Touched the Sky
journal contributionposted on 2019-07-30, 00:00 authored by Christopher Davis
I study rock art paintings, some of which are 13,000 years old, near the city of Monte Alegre along the Amazon River in Brazil. There, the ancient artists made pigments from natural earth minerals (ochre) probably mixed with tree resin or animal fats. However, after 13,000 years in a tropical environment, even the best-preserved paints can fade or become encrusted over time. New correlation d-stretch photo enhancement techniques allow the various red and yellow components of the image to be contrasted, revealing once faded portions of the art panel. The top image is a monochrome red enhancement made into a sepia tone. Comparing the top image to the original photo at the bottom, several handprints on the right side and other details can be seen. I used this technique to argue that the original artist(s) depicted the visibility of a star and comet during a solar eclipse, an event that occurred in front of this art panel 13,000 years ago. Sometime later, other artists with less preserved paint techniques left their handprints in recognition and homage to the original image. Perhaps they strived to capture the "magic" of the event by "touching the sky".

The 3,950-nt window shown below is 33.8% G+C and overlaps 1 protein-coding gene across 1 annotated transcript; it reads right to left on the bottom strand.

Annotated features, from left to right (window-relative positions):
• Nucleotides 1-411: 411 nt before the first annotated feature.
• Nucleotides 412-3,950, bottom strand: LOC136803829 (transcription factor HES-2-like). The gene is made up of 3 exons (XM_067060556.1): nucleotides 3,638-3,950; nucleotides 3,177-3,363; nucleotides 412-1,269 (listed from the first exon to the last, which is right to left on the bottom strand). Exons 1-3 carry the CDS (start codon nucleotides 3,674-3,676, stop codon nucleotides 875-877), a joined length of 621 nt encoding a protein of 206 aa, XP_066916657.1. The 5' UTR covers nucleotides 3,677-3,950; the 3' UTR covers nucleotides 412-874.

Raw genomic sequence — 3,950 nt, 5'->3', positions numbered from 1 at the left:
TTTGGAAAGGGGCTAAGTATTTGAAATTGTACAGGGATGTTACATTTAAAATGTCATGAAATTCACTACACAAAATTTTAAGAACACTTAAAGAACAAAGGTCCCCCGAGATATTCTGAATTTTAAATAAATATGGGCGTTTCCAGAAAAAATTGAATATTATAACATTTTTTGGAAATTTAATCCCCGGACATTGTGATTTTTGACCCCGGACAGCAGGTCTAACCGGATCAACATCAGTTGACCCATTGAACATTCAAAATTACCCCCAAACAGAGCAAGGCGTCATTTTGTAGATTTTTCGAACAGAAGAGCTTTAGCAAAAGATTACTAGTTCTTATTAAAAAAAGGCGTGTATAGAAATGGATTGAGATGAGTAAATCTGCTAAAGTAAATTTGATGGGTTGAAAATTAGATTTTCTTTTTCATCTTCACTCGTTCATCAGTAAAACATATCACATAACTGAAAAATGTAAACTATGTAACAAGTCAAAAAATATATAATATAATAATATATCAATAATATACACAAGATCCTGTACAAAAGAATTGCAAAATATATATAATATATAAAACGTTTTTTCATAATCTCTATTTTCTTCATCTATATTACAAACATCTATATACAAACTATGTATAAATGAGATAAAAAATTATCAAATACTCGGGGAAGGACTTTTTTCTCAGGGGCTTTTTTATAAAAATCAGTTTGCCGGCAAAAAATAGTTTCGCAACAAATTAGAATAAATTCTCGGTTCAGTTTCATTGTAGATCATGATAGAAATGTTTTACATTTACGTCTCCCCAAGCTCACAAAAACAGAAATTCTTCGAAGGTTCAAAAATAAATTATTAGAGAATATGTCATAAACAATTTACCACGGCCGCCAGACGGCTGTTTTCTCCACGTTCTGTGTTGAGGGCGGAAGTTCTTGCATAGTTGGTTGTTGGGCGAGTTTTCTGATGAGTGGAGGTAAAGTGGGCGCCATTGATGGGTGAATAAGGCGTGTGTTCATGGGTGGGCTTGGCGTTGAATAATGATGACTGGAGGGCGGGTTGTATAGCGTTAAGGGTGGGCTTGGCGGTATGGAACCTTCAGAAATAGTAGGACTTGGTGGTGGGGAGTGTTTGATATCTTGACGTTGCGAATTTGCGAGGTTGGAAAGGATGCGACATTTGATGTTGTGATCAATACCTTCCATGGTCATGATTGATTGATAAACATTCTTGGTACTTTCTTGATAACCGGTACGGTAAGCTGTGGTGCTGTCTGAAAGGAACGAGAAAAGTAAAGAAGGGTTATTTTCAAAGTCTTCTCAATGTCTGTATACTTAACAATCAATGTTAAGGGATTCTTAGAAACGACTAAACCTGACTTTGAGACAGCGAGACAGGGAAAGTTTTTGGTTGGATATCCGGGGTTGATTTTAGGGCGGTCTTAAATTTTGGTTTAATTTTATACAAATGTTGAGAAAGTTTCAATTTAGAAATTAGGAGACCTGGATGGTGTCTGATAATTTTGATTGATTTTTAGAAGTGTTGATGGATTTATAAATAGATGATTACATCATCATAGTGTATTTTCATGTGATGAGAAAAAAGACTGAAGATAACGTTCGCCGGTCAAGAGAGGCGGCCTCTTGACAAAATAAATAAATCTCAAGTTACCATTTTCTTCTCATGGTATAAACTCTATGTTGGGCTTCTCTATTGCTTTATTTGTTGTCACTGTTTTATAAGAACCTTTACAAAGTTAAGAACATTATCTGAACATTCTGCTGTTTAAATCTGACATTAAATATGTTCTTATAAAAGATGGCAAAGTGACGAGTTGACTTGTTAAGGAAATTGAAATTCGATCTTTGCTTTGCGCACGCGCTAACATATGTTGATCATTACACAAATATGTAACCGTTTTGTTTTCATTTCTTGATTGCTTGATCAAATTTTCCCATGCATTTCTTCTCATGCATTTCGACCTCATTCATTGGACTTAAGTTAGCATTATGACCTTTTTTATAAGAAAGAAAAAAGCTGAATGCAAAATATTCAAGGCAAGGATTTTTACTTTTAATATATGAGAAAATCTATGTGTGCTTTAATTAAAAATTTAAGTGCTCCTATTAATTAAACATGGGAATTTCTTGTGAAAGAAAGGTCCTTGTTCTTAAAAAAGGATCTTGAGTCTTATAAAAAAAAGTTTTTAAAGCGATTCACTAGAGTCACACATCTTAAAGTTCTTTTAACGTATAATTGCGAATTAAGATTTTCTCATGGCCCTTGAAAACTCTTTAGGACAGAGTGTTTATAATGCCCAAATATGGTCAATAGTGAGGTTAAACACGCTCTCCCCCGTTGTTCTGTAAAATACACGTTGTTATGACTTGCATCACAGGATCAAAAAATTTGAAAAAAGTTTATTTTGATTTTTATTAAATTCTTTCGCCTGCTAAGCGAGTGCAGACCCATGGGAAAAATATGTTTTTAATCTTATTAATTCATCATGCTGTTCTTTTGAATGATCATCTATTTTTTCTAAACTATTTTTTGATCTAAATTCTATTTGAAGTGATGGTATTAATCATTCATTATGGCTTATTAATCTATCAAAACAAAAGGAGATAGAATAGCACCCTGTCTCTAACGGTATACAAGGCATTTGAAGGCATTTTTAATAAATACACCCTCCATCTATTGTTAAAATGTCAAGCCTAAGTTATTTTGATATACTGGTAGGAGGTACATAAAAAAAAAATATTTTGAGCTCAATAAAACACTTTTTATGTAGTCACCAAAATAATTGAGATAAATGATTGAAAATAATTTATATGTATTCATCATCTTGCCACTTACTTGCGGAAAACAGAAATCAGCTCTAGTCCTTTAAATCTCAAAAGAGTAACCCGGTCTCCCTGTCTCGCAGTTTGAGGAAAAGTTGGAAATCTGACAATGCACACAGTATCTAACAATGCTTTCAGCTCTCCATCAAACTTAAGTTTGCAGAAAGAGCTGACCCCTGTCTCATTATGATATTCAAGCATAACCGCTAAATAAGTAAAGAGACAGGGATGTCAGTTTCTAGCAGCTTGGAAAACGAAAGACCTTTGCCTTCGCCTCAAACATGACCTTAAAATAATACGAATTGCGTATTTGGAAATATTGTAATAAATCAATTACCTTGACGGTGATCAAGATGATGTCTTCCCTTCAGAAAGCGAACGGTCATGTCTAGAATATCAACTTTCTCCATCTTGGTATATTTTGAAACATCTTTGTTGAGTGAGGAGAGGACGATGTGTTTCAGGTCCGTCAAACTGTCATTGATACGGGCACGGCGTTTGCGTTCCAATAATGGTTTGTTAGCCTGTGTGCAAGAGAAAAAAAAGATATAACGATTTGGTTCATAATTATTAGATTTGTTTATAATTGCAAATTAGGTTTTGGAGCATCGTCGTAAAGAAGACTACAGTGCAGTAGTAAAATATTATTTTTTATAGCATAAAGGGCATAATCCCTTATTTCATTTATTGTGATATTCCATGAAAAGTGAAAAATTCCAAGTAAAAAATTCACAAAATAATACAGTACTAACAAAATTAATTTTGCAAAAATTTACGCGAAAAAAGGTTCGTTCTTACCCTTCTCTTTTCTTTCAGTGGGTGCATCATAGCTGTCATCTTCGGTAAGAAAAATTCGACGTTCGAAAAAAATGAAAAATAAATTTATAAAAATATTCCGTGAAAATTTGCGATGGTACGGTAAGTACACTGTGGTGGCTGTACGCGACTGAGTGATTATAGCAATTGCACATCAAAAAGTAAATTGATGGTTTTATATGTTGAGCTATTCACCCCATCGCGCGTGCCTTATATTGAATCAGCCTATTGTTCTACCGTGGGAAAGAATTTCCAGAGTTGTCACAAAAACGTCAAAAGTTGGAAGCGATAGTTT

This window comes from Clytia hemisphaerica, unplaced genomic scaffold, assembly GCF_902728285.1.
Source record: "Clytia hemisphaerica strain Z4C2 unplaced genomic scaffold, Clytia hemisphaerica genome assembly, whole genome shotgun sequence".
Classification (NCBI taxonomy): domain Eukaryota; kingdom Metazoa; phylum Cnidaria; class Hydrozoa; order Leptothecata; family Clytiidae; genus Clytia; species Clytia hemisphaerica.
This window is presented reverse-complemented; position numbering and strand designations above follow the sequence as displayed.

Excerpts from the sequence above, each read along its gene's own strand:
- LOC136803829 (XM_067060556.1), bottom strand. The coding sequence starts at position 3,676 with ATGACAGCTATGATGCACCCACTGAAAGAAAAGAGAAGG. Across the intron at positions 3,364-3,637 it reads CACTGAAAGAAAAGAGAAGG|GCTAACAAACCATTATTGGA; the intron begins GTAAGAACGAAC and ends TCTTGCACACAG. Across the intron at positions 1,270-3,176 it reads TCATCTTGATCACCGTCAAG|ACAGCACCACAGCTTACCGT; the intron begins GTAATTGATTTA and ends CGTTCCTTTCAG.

This exhibit competition is organized by the University of Illinois at Chicago Graduate College and the University Library.
Publisher StatementAnthropology; Honorable Mention; Copyright 2014, Christopher Davis. Used with permission. For more information, contact the Graduate College at firstname.lastname@example.org